The text of the Regulation, the standard forms required for the procedures under the Regulation, and other practical information are available on the European e-Justice Portal.
Within the Hague Conference on Private International Law, several conventions concerning maintenance have been concluded. These conventions may be applicable in cases where the person liable for maintenance or the person entitled to maintenance does not live in an EU country.
The most important of these conventions is the Convention on the International Recovery of Child Support and Other Forms of Family Maintenance, which entered into force for the European Union on 1 August 2014. The purpose of the Convention is to enable a more effective international recovery of maintenance payments. It lays down consistent rules for the recognition and enforcement of foreign decisions concerning maintenance obligations as well as on the cooperation between the authorities. Under the Convention, it is possible for the creditor and the debtor to present various applications related to the recovery of maintenance, such as applications for the recognition and enforcement of a valid maintenance decision in the receiving country or for the issue of a new decision, through the central authorities. The Convention is applied in regard to the United States of America, Turkey and Ukraine, for instance.
The European Union has also acceded to the Hague Protocol of 2007 on the law applicable to maintenance obligations. The Protocol has been applied in the EU Member States (with the exception of Denmark and United Kingdom) since 18 June 2011. The Protocol determines the law applicable to maintenance obligations arising from a family relationship, such as parentage or marriage. The applicable law, in turn, determines among other things whether maintenance may be claimed and to what extent.
Finland has acceded also to the following international agreements concerning maintenance:
The Hague Conventions of 1958 and 1973 relating to maintenance obligations (Treaty Series 42/1967 and 35/1983)
The New York Convention on the Recovery Abroad of Maintenance (Treaty Series 37/1962)
The Conventions, explanatory memorandums and information on the status of ratification are available on the website of the Hague Conference on Private International Law.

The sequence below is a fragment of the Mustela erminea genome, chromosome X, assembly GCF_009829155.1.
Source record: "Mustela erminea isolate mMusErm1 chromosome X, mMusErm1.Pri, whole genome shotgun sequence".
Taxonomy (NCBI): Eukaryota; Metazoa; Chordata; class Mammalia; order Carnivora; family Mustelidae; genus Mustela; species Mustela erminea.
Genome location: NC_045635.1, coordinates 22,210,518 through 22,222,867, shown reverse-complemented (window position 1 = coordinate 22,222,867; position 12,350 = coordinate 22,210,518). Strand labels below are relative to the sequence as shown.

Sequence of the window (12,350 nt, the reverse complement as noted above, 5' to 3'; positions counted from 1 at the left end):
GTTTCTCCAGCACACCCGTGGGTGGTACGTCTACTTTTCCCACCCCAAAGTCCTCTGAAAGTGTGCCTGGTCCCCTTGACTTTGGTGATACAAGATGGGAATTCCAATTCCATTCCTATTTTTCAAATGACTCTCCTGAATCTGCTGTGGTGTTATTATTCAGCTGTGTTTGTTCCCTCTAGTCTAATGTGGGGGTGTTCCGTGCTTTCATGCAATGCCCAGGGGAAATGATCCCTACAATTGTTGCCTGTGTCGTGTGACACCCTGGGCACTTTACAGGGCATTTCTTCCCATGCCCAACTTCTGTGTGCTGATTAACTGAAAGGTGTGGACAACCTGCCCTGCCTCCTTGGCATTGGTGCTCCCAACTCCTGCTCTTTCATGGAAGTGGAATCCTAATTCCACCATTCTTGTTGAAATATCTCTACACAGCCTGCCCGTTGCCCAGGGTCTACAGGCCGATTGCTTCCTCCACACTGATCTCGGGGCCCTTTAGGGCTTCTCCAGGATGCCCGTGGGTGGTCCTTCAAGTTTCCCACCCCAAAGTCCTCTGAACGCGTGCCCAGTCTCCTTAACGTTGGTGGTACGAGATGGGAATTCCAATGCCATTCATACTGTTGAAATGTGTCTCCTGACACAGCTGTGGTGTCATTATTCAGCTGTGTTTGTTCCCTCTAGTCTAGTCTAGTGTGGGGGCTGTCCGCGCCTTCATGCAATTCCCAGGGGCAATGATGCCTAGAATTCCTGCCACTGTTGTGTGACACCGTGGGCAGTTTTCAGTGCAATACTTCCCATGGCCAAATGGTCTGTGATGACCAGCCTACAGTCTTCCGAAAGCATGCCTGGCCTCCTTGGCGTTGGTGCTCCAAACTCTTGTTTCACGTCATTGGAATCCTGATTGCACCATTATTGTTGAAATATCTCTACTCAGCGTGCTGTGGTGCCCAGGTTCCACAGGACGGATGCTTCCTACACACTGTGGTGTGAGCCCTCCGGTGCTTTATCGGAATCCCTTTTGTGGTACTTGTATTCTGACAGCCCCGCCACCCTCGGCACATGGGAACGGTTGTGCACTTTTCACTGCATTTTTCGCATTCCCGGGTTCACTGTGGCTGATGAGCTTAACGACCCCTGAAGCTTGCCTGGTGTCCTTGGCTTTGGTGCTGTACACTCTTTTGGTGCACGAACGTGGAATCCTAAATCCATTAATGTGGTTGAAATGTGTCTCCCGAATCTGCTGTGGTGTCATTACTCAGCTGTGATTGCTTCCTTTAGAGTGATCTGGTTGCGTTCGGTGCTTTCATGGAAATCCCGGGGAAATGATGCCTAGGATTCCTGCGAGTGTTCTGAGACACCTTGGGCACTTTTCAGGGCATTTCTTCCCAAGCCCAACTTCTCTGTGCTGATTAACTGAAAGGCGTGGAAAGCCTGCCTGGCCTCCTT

Between the Nordic countries, the Nordic Convention on maintenance obligations (Convention between Finland, Iceland, Norway, Sweden and Denmark on the recovery of maintenance through coercive measures, Treaty Series 8/1963) is in force. The Convention is based on the principle of direct contact between the authorities. The receiving authority in Finland is the enforcement office of the debtor’s place of domicile or habitual residence, or, if there is uncertainty as to which enforcement office is competent, the Ministry of Justice. The Nordic Convention on maintenance obligations is given priority over the Maintenance Regulation and the Hague Convention where the case concerns the recognition and enforcement of a decision issued in one of the Nordic countries.
In addition to the arrangements mentioned above, there is a reciprocity mechanism between Finland and the Canadian Province of Ontario in force (Treaty Series 33/1990).
Related national legislation:
Finland may also recognise and enforce foreign maintenance decisions by virtue of its national legislation even when there is no obligation to do so under international law (Act on the recognition and enforcement of maintenance decisions issued abroad, 370/1983, and the Decree on the recognition and enforcement of maintenance decisions in certain cases, 832/1989).
The Maintenance Regulation and the Hague Convention on the International Recovery of Child Support and Other Forms of Family Maintenance are nationally supplemented by the Act on the Application of the Council Regulation on Maintenance Obligations (1077/2010).
Act on the Central Authority in Finland in certain international matters relating to maintenance (1076/2010)
Child Maintenance Act (704/1975)
The national legislation and the international treaties are available in Finlex Data Bank.
Senior Adviser Tanja Niemi
Senior Adviser Anna-Lena Halttunen